PORSE Mt Eden S1 - 26/05/2015

1. Evaluation of PORSE Onehunga S1

How well placed is PORSE Onehunga S1 to promote positive learning outcomes for children?

Not well placed

Requires further development

Well placed

Very well placed

ERO's findings that support this overall judgement are summarised below.

Background

PORSE Onehunga S1 is a home-based education and care network operating under the umbrella of PORSE In-Home Childcare. Qualified and registered programme tutors work alongside educators to implement and support learning programmes for children in homes. PORSE also supports families and educators with professional development, administration and payroll services. A national team provides governance and management support for all PORSE services.

PORSE offers two models of education and care: the Home Educator model, where an educator works in their own home; and a Nanny Educator model, where an educator works in a family’s home. PORSE provides a range of training programmes and workshops for home educators, nannies and parents. Of the 50 children enrolled in the network at the time of this ERO review, three identify as Māori. 

The PORSE vision is ‘expanding the hearts, minds and wellbeing of a nation through nurturing childcare in-home’.

PORSE Onehunga S1 was previously known as PORSE Mt Eden S1.

This review is one of a cluster of seven home-based network reviews of PORSE In-Home Childcare.

The Review Findings

Children’s interests inform the curriculum and records show that children take a leading role in their learning. Educators are well supported to identify and strengthen children’s interests through developing and providing a range of learning experiences for them. Programme tutors work alongside educators and support them to notice, recognise and respond to what children do. PORSE continues to develop and refine resourcing to support education programmes in homes.

Programme tutors work positively to strengthen the quality of educators’ observations. Where this is working well there is a clear link to children’s learning and the quality of meaningful experiences for them. Some educators make links to the goals and strands ofTe Whāriki. Programme tutors provide a resource page with links to Te Whāriki to support educators to gain confidence and understanding of the early childhood curriculum. The concept of ako, reciprocal learning, is evident in practice. Educators develop a range of ways to show children’s learning in the programme journals, through learning stories and photographs.

There is increased responsiveness from parents and whānau to having a voice across the PORSE organisation. The use of information and communication technologies is having a positive impact. PORSE continues to consult with families.

Children have many opportunities to experience learning outside the home. Regular PORSE playschools are well planned. The learning experiences offered are intentional, responsive and strategic. Onehunga has developed a weekly music and movement session. This is well attended by educators and families, as is the weekly playgroup session at Mangere Bridge Playcentre. Playschools and community events are evaluated to ensure they meet children’s needs.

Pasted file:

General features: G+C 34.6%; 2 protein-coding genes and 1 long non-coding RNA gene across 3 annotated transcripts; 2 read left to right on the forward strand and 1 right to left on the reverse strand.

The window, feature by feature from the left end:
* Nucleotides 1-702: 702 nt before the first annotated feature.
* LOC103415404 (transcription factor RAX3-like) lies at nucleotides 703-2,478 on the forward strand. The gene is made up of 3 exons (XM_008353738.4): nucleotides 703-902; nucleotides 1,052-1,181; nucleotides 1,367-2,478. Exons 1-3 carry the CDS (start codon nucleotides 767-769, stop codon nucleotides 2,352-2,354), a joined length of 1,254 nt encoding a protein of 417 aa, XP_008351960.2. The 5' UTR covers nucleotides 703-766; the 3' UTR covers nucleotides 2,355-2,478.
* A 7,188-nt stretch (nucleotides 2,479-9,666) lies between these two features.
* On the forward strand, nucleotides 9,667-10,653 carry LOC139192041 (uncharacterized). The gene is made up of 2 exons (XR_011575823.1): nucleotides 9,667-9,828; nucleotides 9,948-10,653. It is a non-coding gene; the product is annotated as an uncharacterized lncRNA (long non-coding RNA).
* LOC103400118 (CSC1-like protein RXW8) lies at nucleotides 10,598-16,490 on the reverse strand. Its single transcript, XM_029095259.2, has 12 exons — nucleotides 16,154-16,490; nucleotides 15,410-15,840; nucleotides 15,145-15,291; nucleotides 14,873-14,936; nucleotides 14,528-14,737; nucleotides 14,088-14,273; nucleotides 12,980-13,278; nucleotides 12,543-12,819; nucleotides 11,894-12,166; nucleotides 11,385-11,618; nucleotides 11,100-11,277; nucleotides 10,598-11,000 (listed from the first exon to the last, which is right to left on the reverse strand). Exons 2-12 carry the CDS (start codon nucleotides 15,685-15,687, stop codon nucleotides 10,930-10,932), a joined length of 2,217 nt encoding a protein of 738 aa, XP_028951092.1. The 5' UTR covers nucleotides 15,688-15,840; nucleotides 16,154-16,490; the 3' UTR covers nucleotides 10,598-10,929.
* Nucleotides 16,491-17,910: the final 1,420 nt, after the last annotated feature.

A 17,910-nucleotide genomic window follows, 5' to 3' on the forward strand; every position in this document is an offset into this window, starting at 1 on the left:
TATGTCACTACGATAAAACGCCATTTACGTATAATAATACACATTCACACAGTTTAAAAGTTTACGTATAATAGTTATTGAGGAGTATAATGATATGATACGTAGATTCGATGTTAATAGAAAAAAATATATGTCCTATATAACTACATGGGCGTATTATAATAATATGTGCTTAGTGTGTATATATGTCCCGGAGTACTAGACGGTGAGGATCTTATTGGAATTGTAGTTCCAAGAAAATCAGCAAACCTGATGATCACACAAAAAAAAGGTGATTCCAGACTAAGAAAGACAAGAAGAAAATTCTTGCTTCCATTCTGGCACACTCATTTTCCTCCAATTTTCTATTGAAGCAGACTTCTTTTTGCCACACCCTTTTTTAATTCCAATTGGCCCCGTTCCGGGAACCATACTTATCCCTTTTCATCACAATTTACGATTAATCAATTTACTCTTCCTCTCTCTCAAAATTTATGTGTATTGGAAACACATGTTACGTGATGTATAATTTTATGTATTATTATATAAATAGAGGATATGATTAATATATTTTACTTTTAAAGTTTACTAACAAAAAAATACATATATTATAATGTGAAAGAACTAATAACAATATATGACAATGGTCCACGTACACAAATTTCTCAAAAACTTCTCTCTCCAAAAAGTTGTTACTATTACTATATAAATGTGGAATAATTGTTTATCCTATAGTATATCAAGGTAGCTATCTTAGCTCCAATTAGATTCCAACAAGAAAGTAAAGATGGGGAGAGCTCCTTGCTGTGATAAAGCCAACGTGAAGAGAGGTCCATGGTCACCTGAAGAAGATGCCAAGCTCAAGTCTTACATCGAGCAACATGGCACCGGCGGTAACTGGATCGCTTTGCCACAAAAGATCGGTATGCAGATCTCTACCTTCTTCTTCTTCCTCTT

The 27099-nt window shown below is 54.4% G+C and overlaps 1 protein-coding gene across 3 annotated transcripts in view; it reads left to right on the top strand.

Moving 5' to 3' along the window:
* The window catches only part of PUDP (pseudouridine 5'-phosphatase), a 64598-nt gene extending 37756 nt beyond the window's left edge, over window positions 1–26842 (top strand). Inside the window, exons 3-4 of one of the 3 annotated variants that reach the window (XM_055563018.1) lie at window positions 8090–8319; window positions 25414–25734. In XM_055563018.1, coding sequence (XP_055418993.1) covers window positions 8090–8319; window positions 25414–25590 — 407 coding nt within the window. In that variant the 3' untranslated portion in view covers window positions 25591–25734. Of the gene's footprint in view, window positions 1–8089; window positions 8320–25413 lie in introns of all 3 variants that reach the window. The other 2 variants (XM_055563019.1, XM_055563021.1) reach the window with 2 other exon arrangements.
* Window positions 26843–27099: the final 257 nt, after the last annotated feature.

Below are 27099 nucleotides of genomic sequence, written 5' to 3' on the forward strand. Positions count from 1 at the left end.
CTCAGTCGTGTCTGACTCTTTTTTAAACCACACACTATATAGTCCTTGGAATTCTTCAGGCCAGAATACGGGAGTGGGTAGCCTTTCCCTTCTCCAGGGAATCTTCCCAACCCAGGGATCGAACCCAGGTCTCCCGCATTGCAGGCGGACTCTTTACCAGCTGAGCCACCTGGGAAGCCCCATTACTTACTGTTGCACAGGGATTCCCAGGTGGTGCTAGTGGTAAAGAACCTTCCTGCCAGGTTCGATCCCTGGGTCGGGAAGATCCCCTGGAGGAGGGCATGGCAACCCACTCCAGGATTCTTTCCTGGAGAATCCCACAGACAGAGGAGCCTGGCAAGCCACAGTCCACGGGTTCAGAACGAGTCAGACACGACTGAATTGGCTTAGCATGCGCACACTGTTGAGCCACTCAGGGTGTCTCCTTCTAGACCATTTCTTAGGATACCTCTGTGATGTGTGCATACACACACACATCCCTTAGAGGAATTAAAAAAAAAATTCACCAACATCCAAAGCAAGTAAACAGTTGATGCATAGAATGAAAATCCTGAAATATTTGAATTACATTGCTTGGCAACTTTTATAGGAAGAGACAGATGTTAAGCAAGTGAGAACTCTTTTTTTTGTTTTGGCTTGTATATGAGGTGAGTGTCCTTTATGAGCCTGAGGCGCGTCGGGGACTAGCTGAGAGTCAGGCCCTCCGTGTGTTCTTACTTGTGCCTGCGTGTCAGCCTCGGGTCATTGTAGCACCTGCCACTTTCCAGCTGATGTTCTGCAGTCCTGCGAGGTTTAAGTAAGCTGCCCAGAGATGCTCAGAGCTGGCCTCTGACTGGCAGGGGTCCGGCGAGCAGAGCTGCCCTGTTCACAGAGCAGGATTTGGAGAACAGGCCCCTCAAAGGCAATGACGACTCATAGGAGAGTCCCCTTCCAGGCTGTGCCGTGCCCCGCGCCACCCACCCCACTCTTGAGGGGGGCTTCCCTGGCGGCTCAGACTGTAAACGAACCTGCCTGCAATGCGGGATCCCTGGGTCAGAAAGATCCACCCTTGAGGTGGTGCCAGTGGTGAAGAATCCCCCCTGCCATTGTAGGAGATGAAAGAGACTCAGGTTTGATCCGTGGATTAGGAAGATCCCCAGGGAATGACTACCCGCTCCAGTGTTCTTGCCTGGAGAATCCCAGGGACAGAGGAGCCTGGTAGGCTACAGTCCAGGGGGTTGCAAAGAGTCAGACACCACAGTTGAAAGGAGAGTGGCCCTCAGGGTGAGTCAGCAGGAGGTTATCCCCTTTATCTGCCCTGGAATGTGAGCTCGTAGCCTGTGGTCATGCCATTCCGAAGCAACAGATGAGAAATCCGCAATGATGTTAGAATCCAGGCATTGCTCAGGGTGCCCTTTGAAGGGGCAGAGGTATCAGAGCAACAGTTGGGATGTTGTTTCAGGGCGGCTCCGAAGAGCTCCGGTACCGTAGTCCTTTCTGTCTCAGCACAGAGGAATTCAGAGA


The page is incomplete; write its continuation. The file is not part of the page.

Many of the children in the PORSE network are infants and toddlers. Planning for these children is highly evident. Educators and parents work alongside programme tutors to extend children’s interests.

Children are supported to make connections with their language, culture and identity. Educators are gaining an understanding of te reo me ngā tikanga Māori. The PORSE team has worked positively to develop and establish a relationship with local iwi. This has been done in a respectful and authentic way. PORSE has developed a number of bicultural resources for educators to use with children. PORSE identifies, and ERO’s external evaluation supports, a need to continue to build resources and knowledge to enhance practice that support Māori children to achieve success as Māori.

A wide range of learning opportunities, documentation and systems support educators and programme tutors to meet legislative requirements and PORSE expectations. Roles and responsibilities at various levels of the organisation are clearly defined. A supportive team culture is evident. Career pathways promote professional growth and reward study and achievement.

The programme tutors’ performance management process incorporates links to professional teaching requirements. Appraisal includes regular constructive feedback linked to the personal and professional goals of individuals and strategic intent of PORSE. Development of systems to better monitor compliance with PORSE expectations is being considered.

PORSE values self review as a tool to promote improvement. Parents’ and educators’ views are regularly sought. Tools have been created and professional learning opportunities offered to support staff understanding. There is a need to further develop knowledge about, and use of, self review across the organisation. Using the existing framework in a more evaluative way to support decisions about development is an agreed next step.

A recent review has focused the PORSE vision and strategic intent on outcomes for children. PORSE should further explore this strategic priority to support evaluation of the quality of the outcomes and measurement of progress.

Key Next Steps

Priorities for the service are to continue to develop: